CHARLESTON, W.Va. — Following mass shootings last weekend in Texas and Ohio, U.S. Sen. Joe Manchin, D-W.Va., is among the lawmakers using their recess period discussing the most appropriate legislative response.
“When you look at the amount of mass shootings that have happened in the last 10, 15 years in the superpower of the world and the greatest society the world has ever known … to allow this to continue, it’s just irresponsible on all of our parts,” Manchin told reporters on Wednesday.
During a 15-minute conference call, the senator answered questions regarding policy proposals — including his measure with Pennsylvania Republican Pat Toomey — and if lawmakers will have the energy to address mass shootings when they return to Washington, D.C. on Sept. 9.
“We’re working, even though we’re not in D.C. working on a day-to-day basis on this thing,” he said. “Hopefully, we can present something to the White House and the president for their evaluation and see if they give the green light and go ahead, then we’ll work in a bipartisan group.”
The current talks regarding possible legislation come in light of two mass shootings in El Paso and Dayton, Ohio last weekend; 31 people have died in connection with the shootings.
President Donald Trump contacted Manchin and Toomey on Monday about their proposal, which would extend background checks to transactions at gun shows and online. The senators first introduced the measure following the December 2012 shooting at Sandy Hook Elementary School in Connecticut, in which 26 students and staff died.
Manchin called the bill the “most common sense piece of legislation then,” despite the Senate failing to pass the measure in 2013. Manchin said its opponents were concerned the Obama administration would use executive action to further gun control policies, which he argued would not have happened.
“They don’t assume that (Trump) is going to go further, taking more of their guns and rights away from them,” he said of the current administration. “If we have something reasonable he signs off on, that’s the difference today.”
Manchin also spoke to Trump on Tuesday, saying the president seems interested in “getting something done that will make a difference.”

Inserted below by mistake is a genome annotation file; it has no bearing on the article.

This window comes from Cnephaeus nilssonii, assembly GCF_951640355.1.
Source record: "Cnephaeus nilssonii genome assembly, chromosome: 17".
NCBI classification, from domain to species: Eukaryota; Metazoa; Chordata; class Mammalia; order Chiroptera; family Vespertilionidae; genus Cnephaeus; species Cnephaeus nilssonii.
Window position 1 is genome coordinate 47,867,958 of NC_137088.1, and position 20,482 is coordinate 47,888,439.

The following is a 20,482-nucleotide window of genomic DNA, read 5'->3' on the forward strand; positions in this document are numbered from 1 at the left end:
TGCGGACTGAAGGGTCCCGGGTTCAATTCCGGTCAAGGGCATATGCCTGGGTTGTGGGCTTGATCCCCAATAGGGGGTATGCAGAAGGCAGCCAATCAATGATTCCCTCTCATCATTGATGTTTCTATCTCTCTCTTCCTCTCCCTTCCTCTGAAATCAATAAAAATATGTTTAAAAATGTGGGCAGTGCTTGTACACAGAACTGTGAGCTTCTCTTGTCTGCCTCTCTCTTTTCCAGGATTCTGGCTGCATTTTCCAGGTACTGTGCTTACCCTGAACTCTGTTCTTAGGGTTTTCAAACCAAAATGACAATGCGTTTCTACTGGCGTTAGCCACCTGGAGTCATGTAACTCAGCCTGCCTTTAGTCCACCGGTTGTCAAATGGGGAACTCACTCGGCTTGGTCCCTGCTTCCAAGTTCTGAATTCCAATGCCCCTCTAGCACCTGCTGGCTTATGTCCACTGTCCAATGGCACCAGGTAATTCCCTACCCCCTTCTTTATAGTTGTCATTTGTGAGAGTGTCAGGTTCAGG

Manchin added Toomey has talked to Senate Majority Leader Mitch McConnell, R-Ky., about the measure.
“I haven’t heard how those talks are going,” Manchin said.
McConnell on Monday directed Republican leaders in the Senate to have bipartisan discussions on possible legislation.
Sen. Lindsey Graham, R-S.C., said earlier this week he will introduce legislation to encourage states to adopt “red flag” laws, which would allow a court to temporarily restrict someone’s ability to possess or purchase guns. A family member can ask the court to issue such restrictions.
Under the proposal, states would be encouraged to adopt laws through a federal grant program.
Graham also said he and Connecticut Democrat Richard Blumenthal have an agreement on the legislation. Manchin said he spoke to Graham about the proposal, noting Trump’s concerns about how age would be considered.
“We have teachers coming to me every day saying, ‘I can tell you a child that’s going to be a problem, and if you don’t intervene before they go through puberty and really get to adulthood, then you’ve got serious problems,'” Manchin said.
“We’re looking at how we are able to identify for the good of the person and the safety of the public … how we’re able to identify and try to get them help before they basically do something in a horrible and disastrous way.”
Manchin said lawmakers will approach the White House on the best legislative path; Congress could consider an omnibus measure consisting of multiple proposals or vote on bills individually.
“This culture is not going to change unless there is leadership at the top,” he said. “At this point in time, the leadership comes from Donald Trump.”
Trump and First Lady Melania Trump spent Wednesday in Dayton, Ohio and El Paso, in which they spoke to first responders, hospital staff and people wounded in the shootings. The president was met with protests in both cities.
“I just got the impression that urgency and doing something sooner than later is where (Trump) prefers to be in talking to him,” Manchin noted.
The House of Representatives in February passed House Resolution 8 — the Bipartisan Background Checks Act of 2019 — which would create new background check requirements for firearm transfers involving unlicensed people; private parties could not transfer a gun unless a background check is conducted first.
None of West Virginia’s House members voted for the bill. House Speaker Nancy Pelosi, D-Calif., and Senate Minority Leader Chuck Schumer, D-N.Y., have asked McConnell to put the bill before the Senate.
Manchin said he has not looked at House Resolution 8 in full, but doubted the Senate would pass the resolution given the 2013 vote on his background check proposal.
“I’m supporting something I think can pass. That’s what I will be supporting. I think ours is the most reasonable, and it would have passed in 2013 if we had more Republicans helping us,” he said. “Now with the president, if he signs on to whatever he signs onto, I think we have a chance in the Senate. Without him signing on, we don’t.”